Example

The New York Stock Exchange rules state that at leas one member of the audit committee must have accounting or related financial management expertise, as the Supervisory Council interprets such qualification in its business judgement.

KPMG’s Audit Committee Institute in conjunction with Corporate Board magazine conducted a survey of 5,000 audit committee members. When asked how many of the audit committee members meet the financial expertise rules, the following responses were given:

When asked how many of the audit committee members meet the financial expertise rules, the following responses were given

Compensation committee — provides oversight of remuneration of Management Board and other key personnel and ensures that compensation is consistent with the bank’s culture, objectives, strategy and control environment.

The committee’s goals are to devise compensation policies and arrangements that are sufficient to recruit, retain, and encourage a talented management teams; reward individual managers in accordance with their respective contributions; to ensure that the bank’s total compensation expense is reasonable in relation to the bank’s competition and resources. The committee therefore, should have access to information (from disclosures and other reports) concerning compensation practices of competitor banks. The committee should stay well informed of new trends in executives compensation and should periodically review the bank’s policy in light of new developments.

Nomination committee — provides an important assessment of Supervisory Council effectiveness and directs the process of renewal and replacement of the Supervisory Council members.

The principal responsibility of the committee is to develop criteria for the Council membership and to identify specific individuals for nomination. The nominating committee may also be asked to devise methods for evaluating the performance of individual Council members and to periodically review and make recommendations regarding the size of the Council, committee structure and assignments, and frequency of regular Council meetings.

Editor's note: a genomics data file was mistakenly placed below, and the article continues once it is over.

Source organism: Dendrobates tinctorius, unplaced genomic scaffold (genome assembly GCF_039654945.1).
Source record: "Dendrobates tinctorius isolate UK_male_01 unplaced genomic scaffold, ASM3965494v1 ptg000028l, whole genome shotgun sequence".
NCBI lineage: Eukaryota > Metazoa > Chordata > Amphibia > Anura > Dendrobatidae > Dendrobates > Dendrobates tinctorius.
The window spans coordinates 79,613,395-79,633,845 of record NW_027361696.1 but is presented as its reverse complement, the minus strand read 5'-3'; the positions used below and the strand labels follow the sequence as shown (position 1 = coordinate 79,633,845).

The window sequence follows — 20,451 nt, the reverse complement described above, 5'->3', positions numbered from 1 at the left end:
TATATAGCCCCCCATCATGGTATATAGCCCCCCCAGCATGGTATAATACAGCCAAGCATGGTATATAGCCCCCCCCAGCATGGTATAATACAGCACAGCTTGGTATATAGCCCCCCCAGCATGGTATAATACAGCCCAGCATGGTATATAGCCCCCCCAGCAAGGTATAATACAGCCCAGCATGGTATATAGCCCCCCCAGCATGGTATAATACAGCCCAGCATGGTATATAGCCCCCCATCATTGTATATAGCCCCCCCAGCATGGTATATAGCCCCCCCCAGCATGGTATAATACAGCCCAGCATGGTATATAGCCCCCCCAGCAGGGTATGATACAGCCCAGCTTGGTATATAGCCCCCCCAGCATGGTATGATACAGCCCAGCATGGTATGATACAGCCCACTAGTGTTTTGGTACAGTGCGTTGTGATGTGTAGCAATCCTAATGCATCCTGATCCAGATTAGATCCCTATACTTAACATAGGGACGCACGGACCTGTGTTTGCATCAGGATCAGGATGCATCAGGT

Special Purpose committee — The Council can create as many ad hoc committees as it needs but such committees are typically used to develop the factual basis when the matter to be decided by the Council needs a comprehensive and sustained study. In these circumstances, the special committee’s role is to gather and evaluate information and to report relevant facts to the Council. The report may or may not include recommendations but final action is left to the full Council.

Special committees are also used to exercise the authority of the council in circumstances where the Council itself can not act because of real or apparent conflicts of interest (e.g. litigation committee is formed to evaluated litigation claims by shareholders against the Council members).

Oversight by Management Board

Management Board is a key component of corporate governance. While the Supervisory Council provides oversight to the Management Board, similarly, Management Board should assume that oversight role with respect to line managers in specific business areas and activities. Even in very small banks, key management decisions should be made by more than one person («four eyes principle»).

Management board should consist of a core group of officers responsible for the bank’s operations. These individuals must have the necessary skills to manage the business under their supervision as well as have appropriate control over the key individuals in these areas.

This example illustrates the types of oversight committees formed by the Supervisory bodies of major international banking corporations.
Bank Audit committee Compensation Committee Nomination committee Credit and Market Risk Committee Chairman committee Investments committee Mediation committee
ING Group

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Deutsche Bank

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HSBC Holding

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Central Bank of Ireland